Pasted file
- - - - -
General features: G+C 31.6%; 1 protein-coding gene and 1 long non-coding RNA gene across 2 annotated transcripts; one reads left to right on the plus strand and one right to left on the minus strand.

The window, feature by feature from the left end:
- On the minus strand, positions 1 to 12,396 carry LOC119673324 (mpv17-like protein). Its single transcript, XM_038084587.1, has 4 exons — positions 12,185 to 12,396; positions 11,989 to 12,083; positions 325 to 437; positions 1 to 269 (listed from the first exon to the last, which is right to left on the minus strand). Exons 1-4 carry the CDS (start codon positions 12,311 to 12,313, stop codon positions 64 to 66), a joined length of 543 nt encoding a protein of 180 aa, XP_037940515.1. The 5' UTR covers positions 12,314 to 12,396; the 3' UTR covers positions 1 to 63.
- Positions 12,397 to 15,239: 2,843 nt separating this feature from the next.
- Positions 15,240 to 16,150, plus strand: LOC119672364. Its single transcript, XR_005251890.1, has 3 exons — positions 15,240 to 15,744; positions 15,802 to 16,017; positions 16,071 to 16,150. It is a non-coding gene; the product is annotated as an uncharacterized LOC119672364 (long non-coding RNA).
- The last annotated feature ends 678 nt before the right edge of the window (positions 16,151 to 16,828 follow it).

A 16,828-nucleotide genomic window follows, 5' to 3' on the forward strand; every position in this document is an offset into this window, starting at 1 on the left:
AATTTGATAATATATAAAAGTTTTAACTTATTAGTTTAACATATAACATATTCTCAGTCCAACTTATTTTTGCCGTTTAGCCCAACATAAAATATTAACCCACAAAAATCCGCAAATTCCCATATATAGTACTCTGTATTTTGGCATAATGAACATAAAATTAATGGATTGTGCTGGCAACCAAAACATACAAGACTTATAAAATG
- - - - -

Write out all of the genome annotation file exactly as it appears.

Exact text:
General features: G+C 31.6%; 1 protein-coding gene and 1 long non-coding RNA gene across 2 annotated transcripts; one reads left to right on the plus strand and one right to left on the minus strand.

The window, feature by feature from the left end:
- On the minus strand, positions 1 to 12,396 carry LOC119673324 (mpv17-like protein). Its single transcript, XM_038084587.1, has 4 exons — positions 12,185 to 12,396; positions 11,989 to 12,083; positions 325 to 437; positions 1 to 269 (listed from the first exon to the last, which is right to left on the minus strand). Exons 1-4 carry the CDS (start codon positions 12,311 to 12,313, stop codon positions 64 to 66), a joined length of 543 nt encoding a protein of 180 aa, XP_037940515.1. The 5' UTR covers positions 12,314 to 12,396; the 3' UTR covers positions 1 to 63.
- Positions 12,397 to 15,239: 2,843 nt separating this feature from the next.
- Positions 15,240 to 16,150, plus strand: LOC119672364. Its single transcript, XR_005251890.1, has 3 exons — positions 15,240 to 15,744; positions 15,802 to 16,017; positions 16,071 to 16,150. It is a non-coding gene; the product is annotated as an uncharacterized LOC119672364 (long non-coding RNA).
- The last annotated feature ends 678 nt before the right edge of the window (positions 16,151 to 16,828 follow it).

A 16,828-nucleotide genomic window follows, 5' to 3' on the forward strand; every position in this document is an offset into this window, starting at 1 on the left:
AATTTGATAATATATAAAAGTTTTAACTTATTAGTTTAACATATAACATATTCTCAGTCCAACTTATTTTTGCCGTTTAGCCCAACATAAAATATTAACCCACAAAAATCCGCAAATTCCCATATATAGTACTCTGTATTTTGGCATAATGAACATAAAATTAATGGATTGTGCTGGCAACCAAAACATACAAGACTTATAAAATG